Good to know, for the primary and secondary prevention of heart attack and brain attack/stroke

    Epidemiologic studies (EDS) have revealed risk factors (encompasses some new, novel or emerging) for atherosclerosis, typically affecting the carotid, coronary and peripheral arteries, which includes age, gender, genetics (gene deletion, malfunction or mutation) , diabetes (considered as being the highest risk factor), smoking (includes second and thirdhand), inactivity, obesity (a global epidemic, "globesity"), high blood pressure (hypertension), Low HDL (now questionable, according to recent studies) high LDL, small, dense LDL, RLP (remnant lipoprotein), high Lp(a), high ApoB, high Lp-PLA2, high triglycerides, HDL2b, high homocysteine (now questionable), and high C-reactive protein (CRP/hs-CRP).


    "Be a questioning patient. TALK to your DOCTOR and ASK QUESTIONS. Studies show that patients who ask the most questions, and are most assertive, get the best results. Be vigilant and speak up!"

    - Charles Inlander, People's Medical Society


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    WebMD/WebMD forums does not provide medical advice, diagnosis or treatment.
    julieinoz58 replied to James Beckerman, MD, FACC's response:
    Thank you so much for your response. I am always looking for information and other opinions to help me live with my heart disease in a more positive and healthy way. However, I wish there was a magic pill to make the fear go away every time there is a little pain in the jaw or chest. (It is much better than before, but still there.) I was told by my doc that my ejection fraction is back up to between 50-55 and it was below 40. I quit smoking the day of my heart attack and I know have to exercise more and eat better so that is still a work in progress. I take all my meds as directed and keep all my appointments with my drs. I want to be around to watch my grandchildren grow up. My doctors say I am doing great and could go with no more problems, but I am still worried. This is scary stuff. Does a heart attack with a stent always lead to bypass surgery down the road?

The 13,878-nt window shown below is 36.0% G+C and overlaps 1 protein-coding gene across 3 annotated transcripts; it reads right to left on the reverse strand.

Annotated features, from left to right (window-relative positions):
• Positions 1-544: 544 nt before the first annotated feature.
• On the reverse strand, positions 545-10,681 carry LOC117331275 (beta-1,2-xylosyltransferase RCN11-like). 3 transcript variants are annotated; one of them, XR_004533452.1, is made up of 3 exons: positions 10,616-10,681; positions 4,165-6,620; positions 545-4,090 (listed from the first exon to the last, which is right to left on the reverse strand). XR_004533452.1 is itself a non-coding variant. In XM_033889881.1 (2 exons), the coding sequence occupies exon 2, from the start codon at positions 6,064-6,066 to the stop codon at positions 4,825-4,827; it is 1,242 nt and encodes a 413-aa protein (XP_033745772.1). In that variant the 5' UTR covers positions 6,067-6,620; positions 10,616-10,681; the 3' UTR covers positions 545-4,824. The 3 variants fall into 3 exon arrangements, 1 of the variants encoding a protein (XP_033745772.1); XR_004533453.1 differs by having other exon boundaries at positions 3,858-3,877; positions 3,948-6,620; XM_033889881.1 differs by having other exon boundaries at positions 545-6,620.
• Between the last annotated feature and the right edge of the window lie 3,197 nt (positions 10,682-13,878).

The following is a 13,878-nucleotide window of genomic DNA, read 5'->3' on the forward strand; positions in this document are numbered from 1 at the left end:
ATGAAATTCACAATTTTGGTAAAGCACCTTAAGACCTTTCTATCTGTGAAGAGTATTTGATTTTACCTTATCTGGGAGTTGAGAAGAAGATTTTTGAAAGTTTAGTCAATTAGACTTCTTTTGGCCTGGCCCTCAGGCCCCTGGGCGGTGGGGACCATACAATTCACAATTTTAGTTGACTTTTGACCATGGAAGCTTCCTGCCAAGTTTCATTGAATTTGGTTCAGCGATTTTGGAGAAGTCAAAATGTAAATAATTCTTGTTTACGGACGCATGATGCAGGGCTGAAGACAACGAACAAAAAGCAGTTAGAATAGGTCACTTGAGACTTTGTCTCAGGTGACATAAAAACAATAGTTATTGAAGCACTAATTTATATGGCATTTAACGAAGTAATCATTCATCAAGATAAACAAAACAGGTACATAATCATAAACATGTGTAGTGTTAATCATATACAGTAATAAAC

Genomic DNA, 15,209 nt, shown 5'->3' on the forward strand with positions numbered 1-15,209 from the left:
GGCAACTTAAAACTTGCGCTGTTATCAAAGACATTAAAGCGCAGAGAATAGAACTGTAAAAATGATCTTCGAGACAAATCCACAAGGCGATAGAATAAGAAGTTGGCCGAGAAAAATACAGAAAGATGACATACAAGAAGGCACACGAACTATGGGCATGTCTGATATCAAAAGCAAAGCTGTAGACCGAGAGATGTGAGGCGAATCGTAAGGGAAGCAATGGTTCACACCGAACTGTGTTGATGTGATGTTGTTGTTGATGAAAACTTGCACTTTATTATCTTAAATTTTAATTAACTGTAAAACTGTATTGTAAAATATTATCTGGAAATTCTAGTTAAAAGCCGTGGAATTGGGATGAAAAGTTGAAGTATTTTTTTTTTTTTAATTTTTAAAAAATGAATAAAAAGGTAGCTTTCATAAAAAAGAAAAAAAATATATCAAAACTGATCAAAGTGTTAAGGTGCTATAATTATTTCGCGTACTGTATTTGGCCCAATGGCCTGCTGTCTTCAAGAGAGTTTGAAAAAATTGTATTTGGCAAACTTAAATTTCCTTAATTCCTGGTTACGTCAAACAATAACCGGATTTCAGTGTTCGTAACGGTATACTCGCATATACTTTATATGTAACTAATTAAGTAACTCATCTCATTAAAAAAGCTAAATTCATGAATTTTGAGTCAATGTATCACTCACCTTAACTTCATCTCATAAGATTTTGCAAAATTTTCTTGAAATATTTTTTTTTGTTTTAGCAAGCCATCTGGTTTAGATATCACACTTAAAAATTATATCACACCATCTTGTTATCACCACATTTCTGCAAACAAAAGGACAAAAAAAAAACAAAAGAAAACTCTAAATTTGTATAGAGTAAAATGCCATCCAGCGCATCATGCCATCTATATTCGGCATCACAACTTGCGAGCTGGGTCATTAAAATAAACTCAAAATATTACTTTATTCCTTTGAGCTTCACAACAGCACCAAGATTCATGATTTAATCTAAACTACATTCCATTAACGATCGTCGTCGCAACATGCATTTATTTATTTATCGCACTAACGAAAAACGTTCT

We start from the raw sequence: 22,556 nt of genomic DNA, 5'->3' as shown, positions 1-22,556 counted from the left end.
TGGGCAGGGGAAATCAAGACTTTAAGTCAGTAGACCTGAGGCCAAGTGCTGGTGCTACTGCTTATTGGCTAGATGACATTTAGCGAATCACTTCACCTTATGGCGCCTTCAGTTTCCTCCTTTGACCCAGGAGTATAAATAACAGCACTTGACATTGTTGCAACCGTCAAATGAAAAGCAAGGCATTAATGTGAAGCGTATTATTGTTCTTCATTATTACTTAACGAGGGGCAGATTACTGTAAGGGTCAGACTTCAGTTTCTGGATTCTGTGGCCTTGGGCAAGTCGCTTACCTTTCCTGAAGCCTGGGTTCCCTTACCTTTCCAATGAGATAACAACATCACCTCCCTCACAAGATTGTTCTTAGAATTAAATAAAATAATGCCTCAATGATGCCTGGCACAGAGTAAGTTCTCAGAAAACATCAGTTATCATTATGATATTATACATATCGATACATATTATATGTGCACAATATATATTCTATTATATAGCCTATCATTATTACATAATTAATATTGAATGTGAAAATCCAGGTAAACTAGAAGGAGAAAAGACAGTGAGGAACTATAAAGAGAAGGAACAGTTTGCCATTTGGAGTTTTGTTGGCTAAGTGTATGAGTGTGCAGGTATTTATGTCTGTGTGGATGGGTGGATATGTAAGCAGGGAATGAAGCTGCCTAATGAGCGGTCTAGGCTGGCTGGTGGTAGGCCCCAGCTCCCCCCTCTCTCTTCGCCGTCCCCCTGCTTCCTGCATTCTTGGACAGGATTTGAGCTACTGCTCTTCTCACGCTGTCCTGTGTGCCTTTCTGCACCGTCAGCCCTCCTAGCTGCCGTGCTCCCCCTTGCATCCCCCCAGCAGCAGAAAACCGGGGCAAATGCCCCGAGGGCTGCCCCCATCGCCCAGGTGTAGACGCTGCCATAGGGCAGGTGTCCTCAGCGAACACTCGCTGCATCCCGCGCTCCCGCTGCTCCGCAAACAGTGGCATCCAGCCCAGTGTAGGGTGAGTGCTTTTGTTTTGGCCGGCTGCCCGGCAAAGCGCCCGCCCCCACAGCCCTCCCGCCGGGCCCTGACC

Thank you
    billh99 replied to julieinoz58's response:
    Does a heart attack with a stent always lead to bypass surgery down the road?

    I am not a medical professional and I am not familiar with the difference caused by diabetes so take this with a grain of salt.

    There are two different reasons for stents & bypass. And they are very different.

    1. During a heart attack. That is an emergency.

    2. When there are symptoms of blockage such as angina, shortness of breath, and fatigue. This is not an emergency and there is time to evaluate the options and plan the procedure.

    Most of the time an MI is caused by vulnerable plaque that is in the range of 20-40% blockage. The covering is soft and it can rupture and clogs form to seal the wound. Much like a clog forms on cut skin.

    Plaque that grows to 70% or more can slow the blood flow and cause angina, shortness of breath or fatigue. By the time that plaques reach that size they are hard and not prone to rupture.

    One of the characteristics of statins is that they help stabilizing vulnerable plaque and thus reduces the chance of a rupture (MI).

    It is not clear from the stories of the Freedom study, but reading between the lines it appears that the study was not done on people having an MI, but rather those with larger plaque blockages that where not emergencies.

    Also the report says that they screened 33,000 persons and only 10% was eligible for the study. Apparently in the other cases whether to stent or bypass was clear cut.
    julieinoz58 replied to billh99's response:
    Thank you for your reply BillH99. I appreciate you taking the time to share this information with me.